There's a good one you can do with static electricity. Take a drinking straw and rub it a couple of times (in one direction only) with a synthetic fabric to give it a charge. Balance the straw on top of a bottle or something similar. Bring your finger near to one end of the straw and it should repel it enough to make the straw spin away slowly.

LEMmingaround Mon 24-Feb-14 09:19:30

Mix cornflour with water makes gloop that doesn't stick to anything

fuzzpig Mon 24-Feb-14 09:20:18

I've never heard of the cabbage thing, that sounds fab!

TBH I've heard most science 'kits' are a bit rubbish really, and there's so much you can do at home that you're not missing out by not buying smile

BuggedByJake Mon 24-Feb-14 09:20:24

Corn flour and water make interesting 'goo'.
Tie two pieces of string to one end of a metal slinky, put your fingers through the string & in your ears...listen to the amazing sound!
Put liquids of different densities in a jar, oil, water, honey etc. Drop objects in to the jar to see which level they drop to.
Make an egg gloat in salt water.
There are loads if you look online.

BuggedByJake Mon 24-Feb-14 09:22:29

Make an egg float

LEMmingaround Mon 24-Feb-14 09:23:44

If you leave an egg overnight in salt water it will double in size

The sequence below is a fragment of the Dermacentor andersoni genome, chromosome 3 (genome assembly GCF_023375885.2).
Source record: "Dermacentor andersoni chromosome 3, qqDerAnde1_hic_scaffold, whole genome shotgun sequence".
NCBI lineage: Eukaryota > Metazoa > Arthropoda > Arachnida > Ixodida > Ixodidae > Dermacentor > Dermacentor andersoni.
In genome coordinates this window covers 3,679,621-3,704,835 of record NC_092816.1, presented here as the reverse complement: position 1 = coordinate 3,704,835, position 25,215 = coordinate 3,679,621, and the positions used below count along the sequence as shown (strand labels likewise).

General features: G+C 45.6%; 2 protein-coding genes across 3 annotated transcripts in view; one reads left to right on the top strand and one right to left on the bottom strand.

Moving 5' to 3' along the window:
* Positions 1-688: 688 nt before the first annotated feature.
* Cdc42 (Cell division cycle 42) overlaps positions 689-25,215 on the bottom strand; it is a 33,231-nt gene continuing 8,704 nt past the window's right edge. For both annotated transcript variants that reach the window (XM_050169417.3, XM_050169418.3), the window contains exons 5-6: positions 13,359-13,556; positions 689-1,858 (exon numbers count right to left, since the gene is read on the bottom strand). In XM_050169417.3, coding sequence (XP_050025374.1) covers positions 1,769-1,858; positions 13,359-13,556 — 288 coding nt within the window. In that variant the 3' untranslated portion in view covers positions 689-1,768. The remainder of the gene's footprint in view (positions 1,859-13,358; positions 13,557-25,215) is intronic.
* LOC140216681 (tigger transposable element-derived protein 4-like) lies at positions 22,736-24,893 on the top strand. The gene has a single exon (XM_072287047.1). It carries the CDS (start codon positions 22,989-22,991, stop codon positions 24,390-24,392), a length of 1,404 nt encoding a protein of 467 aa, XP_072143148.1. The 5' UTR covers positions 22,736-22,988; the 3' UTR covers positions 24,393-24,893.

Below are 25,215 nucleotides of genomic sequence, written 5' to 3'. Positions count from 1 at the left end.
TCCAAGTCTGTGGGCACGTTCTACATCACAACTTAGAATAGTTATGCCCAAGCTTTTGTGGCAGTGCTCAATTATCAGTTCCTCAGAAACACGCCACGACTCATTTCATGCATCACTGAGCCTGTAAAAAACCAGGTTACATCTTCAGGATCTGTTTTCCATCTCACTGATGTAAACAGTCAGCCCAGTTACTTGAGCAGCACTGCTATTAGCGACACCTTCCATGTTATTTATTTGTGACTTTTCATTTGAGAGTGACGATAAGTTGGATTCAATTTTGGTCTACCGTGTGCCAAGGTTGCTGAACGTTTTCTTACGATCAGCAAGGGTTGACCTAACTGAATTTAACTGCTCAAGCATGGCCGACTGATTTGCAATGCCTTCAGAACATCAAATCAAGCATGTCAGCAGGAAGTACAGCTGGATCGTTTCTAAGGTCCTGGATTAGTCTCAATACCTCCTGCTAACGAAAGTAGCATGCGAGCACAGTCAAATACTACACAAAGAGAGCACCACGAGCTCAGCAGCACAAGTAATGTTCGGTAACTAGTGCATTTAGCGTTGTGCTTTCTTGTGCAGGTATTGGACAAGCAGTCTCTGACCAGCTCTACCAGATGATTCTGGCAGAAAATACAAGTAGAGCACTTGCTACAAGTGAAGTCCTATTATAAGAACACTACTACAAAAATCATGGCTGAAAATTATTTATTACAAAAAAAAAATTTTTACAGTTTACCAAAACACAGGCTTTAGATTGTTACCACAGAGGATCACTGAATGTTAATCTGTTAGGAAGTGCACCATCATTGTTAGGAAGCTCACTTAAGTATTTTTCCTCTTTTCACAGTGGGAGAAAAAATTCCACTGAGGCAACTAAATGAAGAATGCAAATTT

WILL it? In its shell and everything?

LEMmingaround Mon 24-Feb-14 09:56:12

no it wont blush looks like you have to take the shell off www.science-sparks.com/2011/08/29/shrinking-eggs/ Still cool though, but much faff

whogrewoutoftheterribletwos Mon 24-Feb-14 10:02:06

Freeze a big block of water/salt water then put it into a sinkful of water and recreate the titanic with a paper boat (easy to fold - templates online)

RufusTheReindeer Mon 24-Feb-14 10:08:56

Very cheap large bottle of coke and a pack of mentos

Drop a mentos into the coke and it should fizz over like a mini volcano

Cubs and beavers do loads but I can't remember half of them

Make some coloured ice cubes and watch them melt in plain water. Especially good in a clear bowl like a fish tank.

Freeze some little toys like farm animals into a bowl of ice overnight. Explore how to get the toys out.

Colour mixing - cup of red dyed water, cup of yellow dyed water, cup of plain water in between. Kitchen roll dipped into the red and clear and another one dipped into the clear and blue one. The coloured water will travel up the towel and mix into orange in the middle cup

Egg Suck - glass bottle, egg in shell resting on top of bottle. Drop a lit match in and replace egg, watch it get sucked whole into the bottle.

Cornflower and water mixed. Turn a stereo speaker on its side and cover in cling film. Pour the mixture onto the actual grid speaker part and play musoc with a heavy base. Watch the mixture take on a sort of animal form.

MmeLindor Mon 24-Feb-14 10:19:34

This one is fab

Don't buy a kit - we've been given two of them and found them very limiting. There is loads you can do using stuff you've got around the house.

Damnautocorrect Mon 24-Feb-14 10:22:22

I've a science kit from letterbox, reviews weren't very good. But I've found it brilliant. It is basic stuff but the test tubes and beakers are very 5 yo friendly. It involves a lot of colours and things (not included) but it's a good starting point. It has lots of little cards with suggestions, yes if you have the time and inclination you can get and do it all without. My little one loves sitting picking out the experiment, rather than me 'today we are going to'